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Maintaining Fly Fishing Equipment

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A flyfisher midstream seems to be the picture of serenity. Everything appears orderly; from the fly vest with each tool in it's own pocket, the fly line looping smoothly overhead, and the waders constantly washed by the icy, clear stream.

This image is quickly shattered when the angler steps foot on dry land. Here we have fly line with a little river scum picking up sand, waders smelling a bit moldy from too many days in the trunk, maybe the felt on the boots is coming loose at the toe, a muttered curse at the fly reel that quit making that clicking sound that is such music to a flyfishers ears...

Follow these tips to keep your fly fishing gear in top shape.

Fly Line Care

1. Protecting Fly Line
It's a little known fact that many of the plants that grow along stream banks were specificaly designed to catch and tangle fly line. These plants derive nourishment by stripping protective coating present on modern fly lines. Do not feed these plants. Instead of jerking your line free, take the time to remove the line carefully. It's a good idea to drop your line in the water to clean any sediment before reeling it back on to the spool.
Another bad thing to do with a fly line is casting without a leader. Not only will this greatly reduce your chance of catching a fish, it can cause the line to split at the end. Some folks remove the leader while teaching others to cast. If you are in the position of instructor, it is best to use a leader with a short piece of yarn instead of a fly. This will reduce both line splitting and trips to the hospital.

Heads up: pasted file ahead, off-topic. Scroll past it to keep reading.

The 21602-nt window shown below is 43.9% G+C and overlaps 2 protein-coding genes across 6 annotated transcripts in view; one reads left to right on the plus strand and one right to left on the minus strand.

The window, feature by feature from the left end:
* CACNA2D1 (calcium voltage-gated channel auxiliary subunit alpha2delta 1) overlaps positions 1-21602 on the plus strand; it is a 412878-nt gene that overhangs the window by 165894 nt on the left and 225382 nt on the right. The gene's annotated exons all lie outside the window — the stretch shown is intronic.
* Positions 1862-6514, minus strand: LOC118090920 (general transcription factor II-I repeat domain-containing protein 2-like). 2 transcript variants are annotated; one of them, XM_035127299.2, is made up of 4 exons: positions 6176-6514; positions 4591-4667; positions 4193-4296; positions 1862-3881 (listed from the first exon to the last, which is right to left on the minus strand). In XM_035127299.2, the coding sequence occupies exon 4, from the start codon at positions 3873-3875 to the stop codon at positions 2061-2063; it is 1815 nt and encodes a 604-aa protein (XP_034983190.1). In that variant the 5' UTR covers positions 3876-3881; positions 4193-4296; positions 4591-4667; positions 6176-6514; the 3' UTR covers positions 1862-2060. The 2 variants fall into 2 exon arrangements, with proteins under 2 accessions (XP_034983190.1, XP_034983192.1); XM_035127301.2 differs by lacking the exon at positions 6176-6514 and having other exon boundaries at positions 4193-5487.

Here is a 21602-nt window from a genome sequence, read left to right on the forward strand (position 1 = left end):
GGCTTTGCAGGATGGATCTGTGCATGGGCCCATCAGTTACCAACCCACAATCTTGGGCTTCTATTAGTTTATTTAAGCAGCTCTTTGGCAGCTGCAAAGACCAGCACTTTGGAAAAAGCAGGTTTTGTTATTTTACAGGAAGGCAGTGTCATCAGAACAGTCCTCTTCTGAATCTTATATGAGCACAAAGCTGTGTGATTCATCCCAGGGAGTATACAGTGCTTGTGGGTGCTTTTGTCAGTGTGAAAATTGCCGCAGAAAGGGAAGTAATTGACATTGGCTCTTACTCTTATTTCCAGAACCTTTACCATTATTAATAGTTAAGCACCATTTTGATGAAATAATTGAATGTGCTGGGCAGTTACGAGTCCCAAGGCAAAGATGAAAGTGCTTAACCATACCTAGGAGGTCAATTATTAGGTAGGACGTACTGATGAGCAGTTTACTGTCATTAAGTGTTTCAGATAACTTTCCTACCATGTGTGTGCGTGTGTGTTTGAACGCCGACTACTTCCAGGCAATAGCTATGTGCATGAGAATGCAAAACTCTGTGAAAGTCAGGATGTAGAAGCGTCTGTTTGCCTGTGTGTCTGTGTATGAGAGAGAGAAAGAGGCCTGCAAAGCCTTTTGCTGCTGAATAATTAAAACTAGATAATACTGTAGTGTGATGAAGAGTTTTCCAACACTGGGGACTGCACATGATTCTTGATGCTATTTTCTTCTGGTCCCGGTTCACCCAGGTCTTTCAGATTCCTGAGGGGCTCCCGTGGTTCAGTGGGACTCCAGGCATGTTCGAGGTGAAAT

I've read that cracking the line like a whip when casting will damage a fly line. If you are having a problem with this, follow this link.
Suntan lotions, insect repellents, fly floatants, fuels and some line cleaners contain solvents that may damage the coating of your fly line. As a general rule, if you wouldn't put your fingers in your mouth, you shouldn't touch your fly line.
2. Cleaning Fly Line
During the course of a day on the river, your fly line picks up all manner of algae and dirt. The best first-aid for this is to reel your line in directly off of the water.
Once your back to the lodge, you should clean your line with one of the commercially available fly line cleanning pads and follow up with a quality fly line dressing. The benifits here are two-fold. First, a clean, lubricated fly line will slide easily through the guides. Second, the process of stretching and cleaning the line will relax the kinks and "memory" built up over time. It doesn't hurt to take time spooling your line in an even fasion back on to the reel.
3. Storing Fly Line
Line left on a reel for an extended period of time developes a "memory" due to it's tight coiled position. To prevent this, store your line wrapped around a large coffee can. The larger diameter of the coffee can keeps the line in a less tightly coiled position. Be sure to label the line for weight and floatation lest you mix up your lines when spring rolls around.

Top 10 Travel Tips
Get organized, get phyched, then get going!
The Filson Strap Vest
A cool vest for hot summers